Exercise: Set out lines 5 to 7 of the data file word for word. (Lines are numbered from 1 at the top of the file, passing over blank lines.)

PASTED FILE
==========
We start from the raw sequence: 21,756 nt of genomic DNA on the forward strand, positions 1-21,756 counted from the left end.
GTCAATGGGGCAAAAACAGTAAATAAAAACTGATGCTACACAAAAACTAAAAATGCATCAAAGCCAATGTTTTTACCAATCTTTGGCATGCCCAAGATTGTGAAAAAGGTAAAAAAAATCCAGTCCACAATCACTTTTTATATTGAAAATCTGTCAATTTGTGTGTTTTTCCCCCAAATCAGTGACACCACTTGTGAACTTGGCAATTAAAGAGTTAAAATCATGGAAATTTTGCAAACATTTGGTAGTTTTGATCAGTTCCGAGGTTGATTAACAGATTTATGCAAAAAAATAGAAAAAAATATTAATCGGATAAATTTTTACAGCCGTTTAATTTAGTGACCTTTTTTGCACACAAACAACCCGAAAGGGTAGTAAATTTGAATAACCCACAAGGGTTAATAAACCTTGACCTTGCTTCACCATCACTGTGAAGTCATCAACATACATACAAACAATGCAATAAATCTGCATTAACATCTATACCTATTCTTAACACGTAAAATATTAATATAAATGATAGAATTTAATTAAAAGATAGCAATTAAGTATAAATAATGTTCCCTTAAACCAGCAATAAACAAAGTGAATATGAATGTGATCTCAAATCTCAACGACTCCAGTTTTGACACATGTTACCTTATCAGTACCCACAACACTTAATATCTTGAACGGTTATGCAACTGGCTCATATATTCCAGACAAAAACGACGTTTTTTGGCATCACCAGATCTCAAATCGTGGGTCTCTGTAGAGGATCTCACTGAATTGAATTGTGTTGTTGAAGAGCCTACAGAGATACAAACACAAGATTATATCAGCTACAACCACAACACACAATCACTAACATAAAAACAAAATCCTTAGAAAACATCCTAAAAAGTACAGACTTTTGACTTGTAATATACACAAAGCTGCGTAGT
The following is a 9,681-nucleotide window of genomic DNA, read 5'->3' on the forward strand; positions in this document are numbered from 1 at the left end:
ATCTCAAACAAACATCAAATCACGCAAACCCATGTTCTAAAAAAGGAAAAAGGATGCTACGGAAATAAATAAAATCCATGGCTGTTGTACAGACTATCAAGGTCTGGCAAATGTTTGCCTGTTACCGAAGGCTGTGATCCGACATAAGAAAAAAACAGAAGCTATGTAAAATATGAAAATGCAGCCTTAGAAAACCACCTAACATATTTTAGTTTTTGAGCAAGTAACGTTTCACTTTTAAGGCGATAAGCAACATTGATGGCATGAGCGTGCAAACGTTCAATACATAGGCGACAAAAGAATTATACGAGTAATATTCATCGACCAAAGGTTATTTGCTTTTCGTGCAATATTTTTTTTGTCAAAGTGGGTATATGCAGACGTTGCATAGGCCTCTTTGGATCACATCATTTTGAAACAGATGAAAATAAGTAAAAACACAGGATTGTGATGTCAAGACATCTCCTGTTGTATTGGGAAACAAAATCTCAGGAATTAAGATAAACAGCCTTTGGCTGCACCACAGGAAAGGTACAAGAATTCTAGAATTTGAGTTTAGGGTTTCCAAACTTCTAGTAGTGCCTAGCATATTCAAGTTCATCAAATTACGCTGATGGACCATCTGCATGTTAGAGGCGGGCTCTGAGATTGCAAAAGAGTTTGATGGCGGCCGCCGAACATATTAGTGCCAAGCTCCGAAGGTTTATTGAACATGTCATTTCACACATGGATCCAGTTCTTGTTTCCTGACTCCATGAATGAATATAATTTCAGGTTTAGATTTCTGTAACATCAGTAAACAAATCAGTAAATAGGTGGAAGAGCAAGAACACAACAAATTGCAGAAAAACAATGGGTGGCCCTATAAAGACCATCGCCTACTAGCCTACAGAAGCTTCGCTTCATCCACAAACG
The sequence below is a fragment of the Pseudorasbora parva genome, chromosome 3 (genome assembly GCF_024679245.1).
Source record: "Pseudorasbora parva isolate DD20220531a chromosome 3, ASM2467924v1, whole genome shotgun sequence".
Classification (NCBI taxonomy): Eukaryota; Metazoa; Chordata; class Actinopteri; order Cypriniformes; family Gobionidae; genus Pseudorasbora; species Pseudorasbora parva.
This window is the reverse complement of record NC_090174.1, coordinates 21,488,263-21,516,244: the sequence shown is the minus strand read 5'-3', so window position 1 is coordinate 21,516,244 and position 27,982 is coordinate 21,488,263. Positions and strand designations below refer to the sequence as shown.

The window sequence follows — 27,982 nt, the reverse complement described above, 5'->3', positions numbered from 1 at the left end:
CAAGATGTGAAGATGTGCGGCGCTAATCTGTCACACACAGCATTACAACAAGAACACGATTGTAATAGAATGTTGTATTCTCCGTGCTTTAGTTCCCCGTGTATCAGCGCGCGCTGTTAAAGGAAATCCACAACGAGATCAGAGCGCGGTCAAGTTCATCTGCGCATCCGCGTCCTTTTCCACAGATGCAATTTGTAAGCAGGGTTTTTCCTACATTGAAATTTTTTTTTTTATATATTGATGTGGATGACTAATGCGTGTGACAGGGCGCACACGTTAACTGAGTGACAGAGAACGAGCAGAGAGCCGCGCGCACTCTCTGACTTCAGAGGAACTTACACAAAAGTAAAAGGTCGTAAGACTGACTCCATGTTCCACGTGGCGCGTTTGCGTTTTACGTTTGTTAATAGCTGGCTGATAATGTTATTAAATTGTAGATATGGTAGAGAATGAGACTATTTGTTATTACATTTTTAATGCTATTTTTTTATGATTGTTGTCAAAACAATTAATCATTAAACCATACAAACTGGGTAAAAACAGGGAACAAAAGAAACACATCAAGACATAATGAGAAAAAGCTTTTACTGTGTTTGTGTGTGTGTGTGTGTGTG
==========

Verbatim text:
The sequence below is a fragment of the Pseudorasbora parva genome, chromosome 3 (genome assembly GCF_024679245.1).
Source record: "Pseudorasbora parva isolate DD20220531a chromosome 3, ASM2467924v1, whole genome shotgun sequence".
Classification (NCBI taxonomy): Eukaryota; Metazoa; Chordata; class Actinopteri; order Cypriniformes; family Gobionidae; genus Pseudorasbora; species Pseudorasbora parva.